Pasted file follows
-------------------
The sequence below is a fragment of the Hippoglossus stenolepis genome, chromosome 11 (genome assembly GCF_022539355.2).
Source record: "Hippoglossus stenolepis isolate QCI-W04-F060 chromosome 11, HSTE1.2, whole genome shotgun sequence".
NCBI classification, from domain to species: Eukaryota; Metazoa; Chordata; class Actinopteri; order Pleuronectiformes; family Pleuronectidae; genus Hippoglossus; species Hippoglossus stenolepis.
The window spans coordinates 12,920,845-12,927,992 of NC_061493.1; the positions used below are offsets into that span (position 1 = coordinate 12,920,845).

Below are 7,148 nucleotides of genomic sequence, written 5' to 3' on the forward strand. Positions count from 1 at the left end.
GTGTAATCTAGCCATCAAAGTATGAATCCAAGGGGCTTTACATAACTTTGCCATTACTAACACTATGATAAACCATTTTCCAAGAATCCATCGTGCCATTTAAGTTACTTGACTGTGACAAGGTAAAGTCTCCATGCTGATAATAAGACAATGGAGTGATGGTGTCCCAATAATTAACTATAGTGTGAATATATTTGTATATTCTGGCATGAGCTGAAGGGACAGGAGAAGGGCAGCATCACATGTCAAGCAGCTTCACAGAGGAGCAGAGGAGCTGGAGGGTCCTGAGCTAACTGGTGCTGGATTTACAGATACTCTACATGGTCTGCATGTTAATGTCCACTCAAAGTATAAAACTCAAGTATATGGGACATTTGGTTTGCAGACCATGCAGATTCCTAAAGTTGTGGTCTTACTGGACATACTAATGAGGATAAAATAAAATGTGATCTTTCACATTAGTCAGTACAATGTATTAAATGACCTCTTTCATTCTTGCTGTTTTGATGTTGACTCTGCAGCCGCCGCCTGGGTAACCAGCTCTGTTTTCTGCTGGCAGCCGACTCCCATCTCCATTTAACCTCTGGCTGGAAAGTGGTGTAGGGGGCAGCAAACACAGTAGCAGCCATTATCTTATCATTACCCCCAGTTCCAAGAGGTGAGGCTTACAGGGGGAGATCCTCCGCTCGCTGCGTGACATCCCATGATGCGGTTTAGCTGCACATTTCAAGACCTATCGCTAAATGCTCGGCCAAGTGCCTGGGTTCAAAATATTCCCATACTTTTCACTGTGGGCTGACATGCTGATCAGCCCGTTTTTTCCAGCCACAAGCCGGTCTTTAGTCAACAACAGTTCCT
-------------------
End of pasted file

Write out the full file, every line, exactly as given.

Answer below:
The sequence below is a fragment of the Hippoglossus stenolepis genome, chromosome 11 (genome assembly GCF_022539355.2).
Source record: "Hippoglossus stenolepis isolate QCI-W04-F060 chromosome 11, HSTE1.2, whole genome shotgun sequence".
NCBI classification, from domain to species: Eukaryota; Metazoa; Chordata; class Actinopteri; order Pleuronectiformes; family Pleuronectidae; genus Hippoglossus; species Hippoglossus stenolepis.
The window spans coordinates 12,920,845-12,927,992 of NC_061493.1; the positions used below are offsets into that span (position 1 = coordinate 12,920,845).

Below are 7,148 nucleotides of genomic sequence, written 5' to 3' on the forward strand. Positions count from 1 at the left end.
GTGTAATCTAGCCATCAAAGTATGAATCCAAGGGGCTTTACATAACTTTGCCATTACTAACACTATGATAAACCATTTTCCAAGAATCCATCGTGCCATTTAAGTTACTTGACTGTGACAAGGTAAAGTCTCCATGCTGATAATAAGACAATGGAGTGATGGTGTCCCAATAATTAACTATAGTGTGAATATATTTGTATATTCTGGCATGAGCTGAAGGGACAGGAGAAGGGCAGCATCACATGTCAAGCAGCTTCACAGAGGAGCAGAGGAGCTGGAGGGTCCTGAGCTAACTGGTGCTGGATTTACAGATACTCTACATGGTCTGCATGTTAATGTCCACTCAAAGTATAAAACTCAAGTATATGGGACATTTGGTTTGCAGACCATGCAGATTCCTAAAGTTGTGGTCTTACTGGACATACTAATGAGGATAAAATAAAATGTGATCTTTCACATTAGTCAGTACAATGTATTAAATGACCTCTTTCATTCTTGCTGTTTTGATGTTGACTCTGCAGCCGCCGCCTGGGTAACCAGCTCTGTTTTCTGCTGGCAGCCGACTCCCATCTCCATTTAACCTCTGGCTGGAAAGTGGTGTAGGGGGCAGCAAACACAGTAGCAGCCATTATCTTATCATTACCCCCAGTTCCAAGAGGTGAGGCTTACAGGGGGAGATCCTCCGCTCGCTGCGTGACATCCCATGATGCGGTTTAGCTGCACATTTCAAGACCTATCGCTAAATGCTCGGCCAAGTGCCTGGGTTCAAAATATTCCCATACTTTTCACTGTGGGCTGACATGCTGATCAGCCCGTTTTTTCCAGCCACAAGCCGGTCTTTAGTCAACAACAGTTCCT